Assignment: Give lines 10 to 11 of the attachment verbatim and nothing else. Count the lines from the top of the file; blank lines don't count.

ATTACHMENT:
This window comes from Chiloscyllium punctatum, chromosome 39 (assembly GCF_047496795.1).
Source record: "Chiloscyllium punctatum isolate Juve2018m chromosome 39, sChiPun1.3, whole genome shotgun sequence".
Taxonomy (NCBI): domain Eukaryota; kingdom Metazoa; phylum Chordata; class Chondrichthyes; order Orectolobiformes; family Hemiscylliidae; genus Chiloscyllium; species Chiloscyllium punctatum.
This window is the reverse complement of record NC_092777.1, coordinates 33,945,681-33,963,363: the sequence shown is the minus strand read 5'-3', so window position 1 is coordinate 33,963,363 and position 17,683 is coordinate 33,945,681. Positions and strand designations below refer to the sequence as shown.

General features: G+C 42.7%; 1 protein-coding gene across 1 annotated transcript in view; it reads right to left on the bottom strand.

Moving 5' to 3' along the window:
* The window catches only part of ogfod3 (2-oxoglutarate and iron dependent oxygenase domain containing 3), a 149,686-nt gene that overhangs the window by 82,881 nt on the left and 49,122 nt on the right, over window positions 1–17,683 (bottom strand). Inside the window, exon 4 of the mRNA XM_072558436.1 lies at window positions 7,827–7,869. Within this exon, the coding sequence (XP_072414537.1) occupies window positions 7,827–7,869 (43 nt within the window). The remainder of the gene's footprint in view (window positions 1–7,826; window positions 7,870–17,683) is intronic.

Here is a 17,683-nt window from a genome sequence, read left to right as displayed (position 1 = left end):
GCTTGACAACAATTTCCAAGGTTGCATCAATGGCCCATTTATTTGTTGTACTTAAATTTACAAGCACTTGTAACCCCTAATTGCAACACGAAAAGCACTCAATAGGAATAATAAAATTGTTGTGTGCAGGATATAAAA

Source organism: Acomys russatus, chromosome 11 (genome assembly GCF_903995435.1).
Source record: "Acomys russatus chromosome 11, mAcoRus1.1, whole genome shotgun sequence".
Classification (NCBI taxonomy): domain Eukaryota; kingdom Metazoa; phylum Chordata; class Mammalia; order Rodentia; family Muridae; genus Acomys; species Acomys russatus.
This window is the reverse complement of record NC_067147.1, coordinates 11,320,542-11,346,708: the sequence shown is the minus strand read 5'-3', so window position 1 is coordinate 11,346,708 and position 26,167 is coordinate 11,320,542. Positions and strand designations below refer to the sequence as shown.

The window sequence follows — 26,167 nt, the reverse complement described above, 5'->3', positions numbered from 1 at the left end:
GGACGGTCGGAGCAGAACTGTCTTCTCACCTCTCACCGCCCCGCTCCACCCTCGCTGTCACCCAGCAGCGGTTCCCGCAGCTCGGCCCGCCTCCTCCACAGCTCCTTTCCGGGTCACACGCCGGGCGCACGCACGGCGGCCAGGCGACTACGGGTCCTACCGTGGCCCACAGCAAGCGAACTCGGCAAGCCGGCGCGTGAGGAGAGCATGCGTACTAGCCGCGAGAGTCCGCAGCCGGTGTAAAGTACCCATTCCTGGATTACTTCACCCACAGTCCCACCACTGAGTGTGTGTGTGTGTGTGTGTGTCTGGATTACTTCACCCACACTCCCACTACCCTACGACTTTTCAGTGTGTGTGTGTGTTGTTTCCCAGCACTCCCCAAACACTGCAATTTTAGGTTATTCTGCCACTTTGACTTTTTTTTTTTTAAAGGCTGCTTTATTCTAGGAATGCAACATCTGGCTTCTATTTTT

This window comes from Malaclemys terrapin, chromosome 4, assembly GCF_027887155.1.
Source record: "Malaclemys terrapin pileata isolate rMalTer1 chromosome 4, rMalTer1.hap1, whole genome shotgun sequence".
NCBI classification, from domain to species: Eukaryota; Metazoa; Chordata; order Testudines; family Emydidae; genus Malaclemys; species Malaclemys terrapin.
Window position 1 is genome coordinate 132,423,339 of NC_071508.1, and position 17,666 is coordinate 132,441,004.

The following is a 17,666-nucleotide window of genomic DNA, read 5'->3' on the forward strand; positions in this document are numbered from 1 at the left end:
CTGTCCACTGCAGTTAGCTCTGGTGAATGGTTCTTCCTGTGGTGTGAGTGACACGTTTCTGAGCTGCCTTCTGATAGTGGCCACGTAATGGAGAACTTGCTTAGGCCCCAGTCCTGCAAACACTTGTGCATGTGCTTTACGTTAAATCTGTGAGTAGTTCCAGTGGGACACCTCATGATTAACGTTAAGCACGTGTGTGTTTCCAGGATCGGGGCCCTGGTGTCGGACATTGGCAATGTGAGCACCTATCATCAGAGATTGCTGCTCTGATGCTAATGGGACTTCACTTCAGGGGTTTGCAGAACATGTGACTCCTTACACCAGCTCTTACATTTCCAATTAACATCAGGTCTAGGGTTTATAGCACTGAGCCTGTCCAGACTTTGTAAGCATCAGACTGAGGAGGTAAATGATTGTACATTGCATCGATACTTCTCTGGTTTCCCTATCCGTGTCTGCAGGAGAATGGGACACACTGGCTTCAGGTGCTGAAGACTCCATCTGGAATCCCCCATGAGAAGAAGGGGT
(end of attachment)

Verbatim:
Source organism: Acomys russatus, chromosome 11 (genome assembly GCF_903995435.1).
Source record: "Acomys russatus chromosome 11, mAcoRus1.1, whole genome shotgun sequence".